Interacting with Objects and the World Wide Web

Bharathi Subramanian
Texas Instruments

Position paper submitted to the Joint W3C/OMG Workshop on Distributed Objects and Mobile Code
Web and object technologies are two of the key technologies in the software world today. As in most cases, developing interoperability standards between these two areas will increase interaction and therefore, the impact of the technology. The Object Management Group (OMG) has been involved in developing open, interoperable, component-based interface standards based on distributed object technology. Similarly the World Wide Web Consortium's (W3C) goal is to develop standards to promote interoperability. As a first step towards providing a richer global infrastructure, OMG and W3C need to develop standards that combine both object and web technology.

There is a vast amount of information, both in the object world and on the web. To maximize the utilization of this information, we need to have a common paradigm to locate and interact with objects and web documents. A crucial service that is needed to combine both technologies is the ability to specify and use common interfaces between the various entities.

Currently, the interfaces to objects is different from the web interface. The differences between the interface facilities of the web and that of the world of objects can be largely attributed to the initial uses of the two technologies. The World Wide Web (WWW) was designed primarily for human interaction with semi-structured and unstructured documents. As a result, there is a standard interface for web documents - most use the Hypertext Transfer Protocol (http), allow navigation between web pages by clicking on links and so on. Interaction with objects on the other hand, has been mainly through software programs. This has led to the development of custom interfaces that are very powerful and versatile.

For objects, the object-creator specifies an interface. The interface is stored in the interface repository, so that other objects that wish to interact with this object can access the interface and use it to communicate with each other. However, objects do not have the notion of a standard interface. It is hard to come up with a generic tool that allows the user to ``view'' all objects or have any kind of meaningful interaction with objects of all types. The WWW, on the other hand provides a standard interface for accessing and displaying web pages, as part of the http protocol. Each web page can be accessed by browsers that understand HTML. The WWW does not however provide convenient means of specifying or accessing user-defined interfaces. For example, it is difficult to specify an the interface for software agents that is different from that used to view the page using a browser.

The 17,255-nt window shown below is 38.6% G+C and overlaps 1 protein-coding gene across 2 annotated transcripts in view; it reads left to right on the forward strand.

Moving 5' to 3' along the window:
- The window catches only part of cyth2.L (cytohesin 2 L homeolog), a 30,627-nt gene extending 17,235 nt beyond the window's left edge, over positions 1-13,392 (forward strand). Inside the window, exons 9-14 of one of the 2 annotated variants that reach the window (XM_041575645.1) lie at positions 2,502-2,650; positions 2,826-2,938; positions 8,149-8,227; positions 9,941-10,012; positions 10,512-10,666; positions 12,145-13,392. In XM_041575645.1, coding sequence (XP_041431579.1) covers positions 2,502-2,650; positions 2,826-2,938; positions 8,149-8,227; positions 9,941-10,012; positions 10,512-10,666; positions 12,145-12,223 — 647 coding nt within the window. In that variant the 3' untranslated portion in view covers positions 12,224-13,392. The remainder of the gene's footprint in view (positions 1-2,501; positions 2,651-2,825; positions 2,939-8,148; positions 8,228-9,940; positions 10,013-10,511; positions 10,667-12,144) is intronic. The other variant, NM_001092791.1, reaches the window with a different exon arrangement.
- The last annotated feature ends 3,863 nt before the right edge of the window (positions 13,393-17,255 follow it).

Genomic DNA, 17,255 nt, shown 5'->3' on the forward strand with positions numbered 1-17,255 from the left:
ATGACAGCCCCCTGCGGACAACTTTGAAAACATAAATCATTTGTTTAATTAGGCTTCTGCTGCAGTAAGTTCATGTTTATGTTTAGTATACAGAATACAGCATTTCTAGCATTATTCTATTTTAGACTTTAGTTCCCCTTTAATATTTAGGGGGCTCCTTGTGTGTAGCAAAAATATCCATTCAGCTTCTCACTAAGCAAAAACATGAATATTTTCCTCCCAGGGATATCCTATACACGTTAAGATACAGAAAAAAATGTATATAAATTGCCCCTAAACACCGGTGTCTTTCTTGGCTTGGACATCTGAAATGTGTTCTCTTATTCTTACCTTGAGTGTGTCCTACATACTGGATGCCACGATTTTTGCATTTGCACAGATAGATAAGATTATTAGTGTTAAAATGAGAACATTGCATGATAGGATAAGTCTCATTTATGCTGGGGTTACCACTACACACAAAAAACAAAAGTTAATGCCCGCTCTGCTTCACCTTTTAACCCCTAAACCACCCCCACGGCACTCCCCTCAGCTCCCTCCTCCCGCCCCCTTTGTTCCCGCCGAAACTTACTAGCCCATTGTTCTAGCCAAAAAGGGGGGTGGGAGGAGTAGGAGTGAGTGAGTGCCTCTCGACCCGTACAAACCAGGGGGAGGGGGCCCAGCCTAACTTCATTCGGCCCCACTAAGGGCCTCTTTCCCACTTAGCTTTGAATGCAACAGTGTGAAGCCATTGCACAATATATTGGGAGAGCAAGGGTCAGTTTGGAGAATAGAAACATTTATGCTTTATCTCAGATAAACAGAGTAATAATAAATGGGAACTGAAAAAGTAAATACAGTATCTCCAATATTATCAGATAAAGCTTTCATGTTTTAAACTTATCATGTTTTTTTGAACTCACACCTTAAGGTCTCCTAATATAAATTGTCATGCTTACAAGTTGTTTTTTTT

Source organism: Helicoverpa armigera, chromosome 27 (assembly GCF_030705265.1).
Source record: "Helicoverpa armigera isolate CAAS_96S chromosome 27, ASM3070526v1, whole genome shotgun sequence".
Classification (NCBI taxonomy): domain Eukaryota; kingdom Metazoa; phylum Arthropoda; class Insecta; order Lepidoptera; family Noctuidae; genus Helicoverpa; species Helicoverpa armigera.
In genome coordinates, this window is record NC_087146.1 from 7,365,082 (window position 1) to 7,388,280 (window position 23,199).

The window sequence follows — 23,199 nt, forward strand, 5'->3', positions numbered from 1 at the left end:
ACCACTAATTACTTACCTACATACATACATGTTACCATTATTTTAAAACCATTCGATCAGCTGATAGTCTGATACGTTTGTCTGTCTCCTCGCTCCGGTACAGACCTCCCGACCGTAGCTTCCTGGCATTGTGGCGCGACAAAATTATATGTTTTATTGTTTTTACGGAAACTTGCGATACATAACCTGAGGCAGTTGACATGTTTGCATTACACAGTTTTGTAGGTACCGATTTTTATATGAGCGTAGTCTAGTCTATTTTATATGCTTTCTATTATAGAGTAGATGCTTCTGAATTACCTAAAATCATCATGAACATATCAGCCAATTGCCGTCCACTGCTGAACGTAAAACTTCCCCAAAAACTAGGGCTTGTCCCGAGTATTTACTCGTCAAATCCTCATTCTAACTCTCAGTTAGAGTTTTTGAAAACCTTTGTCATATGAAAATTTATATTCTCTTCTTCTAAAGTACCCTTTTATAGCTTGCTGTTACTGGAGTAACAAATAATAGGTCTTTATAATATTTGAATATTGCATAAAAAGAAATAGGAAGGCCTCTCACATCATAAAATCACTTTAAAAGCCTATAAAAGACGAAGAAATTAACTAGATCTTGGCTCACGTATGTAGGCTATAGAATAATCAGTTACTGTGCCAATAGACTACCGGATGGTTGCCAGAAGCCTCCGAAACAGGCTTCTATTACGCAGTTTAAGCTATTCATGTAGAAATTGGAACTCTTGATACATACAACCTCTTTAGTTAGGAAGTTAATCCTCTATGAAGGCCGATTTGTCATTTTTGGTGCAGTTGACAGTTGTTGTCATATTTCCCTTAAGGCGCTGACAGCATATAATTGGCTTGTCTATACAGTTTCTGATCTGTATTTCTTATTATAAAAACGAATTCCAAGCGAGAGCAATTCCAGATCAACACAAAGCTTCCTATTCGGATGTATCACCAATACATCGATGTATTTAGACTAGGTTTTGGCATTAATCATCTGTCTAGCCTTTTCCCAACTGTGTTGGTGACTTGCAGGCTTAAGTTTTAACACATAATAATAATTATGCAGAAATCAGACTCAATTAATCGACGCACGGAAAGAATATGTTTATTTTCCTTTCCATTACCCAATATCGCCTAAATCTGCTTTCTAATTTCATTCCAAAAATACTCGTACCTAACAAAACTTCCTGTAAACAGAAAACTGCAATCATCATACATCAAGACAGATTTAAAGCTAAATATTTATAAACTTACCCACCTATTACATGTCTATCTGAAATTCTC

In order to access data across web/object boundaries, we need to provide a consistent interface. Based on our earlier discussion, we require two categories of software interfaces for accessing and manipulating an object or a web page: 1) a standard interface that is common across all entities, i.e., the basic interface to the entities, and 2) a more complex, user-defined interface that is specific to a given entity.

For objects, we need to provide a common interface for all objects as in the case of web pages. For example, we could require that all objects must have a display method that allows the user to view them from within browsers that understand some specified protocol. This would standardize some parts of the interface to some extent as in the case of web pages.

In the case of web pages, we have the opposite problem - we need to be able to define user-specified interfaces and some means of notifying other users about these interfaces by using some kind of interface repository or by other means. This will allow us to specify more specialized interfaces if needed. For example, we could provide a different type of data access for software search agents in order to reduce the demands on system resources.

The two consortia, OMG and W3C must collaborate to come up with a powerful, all-purpose interface mechanism that would allow web pages and objects to interact more closely with each other. This would also open the door to cross-pollination of ideas and concepts from other web-specific or object-specific areas like query/search processing mechanisms.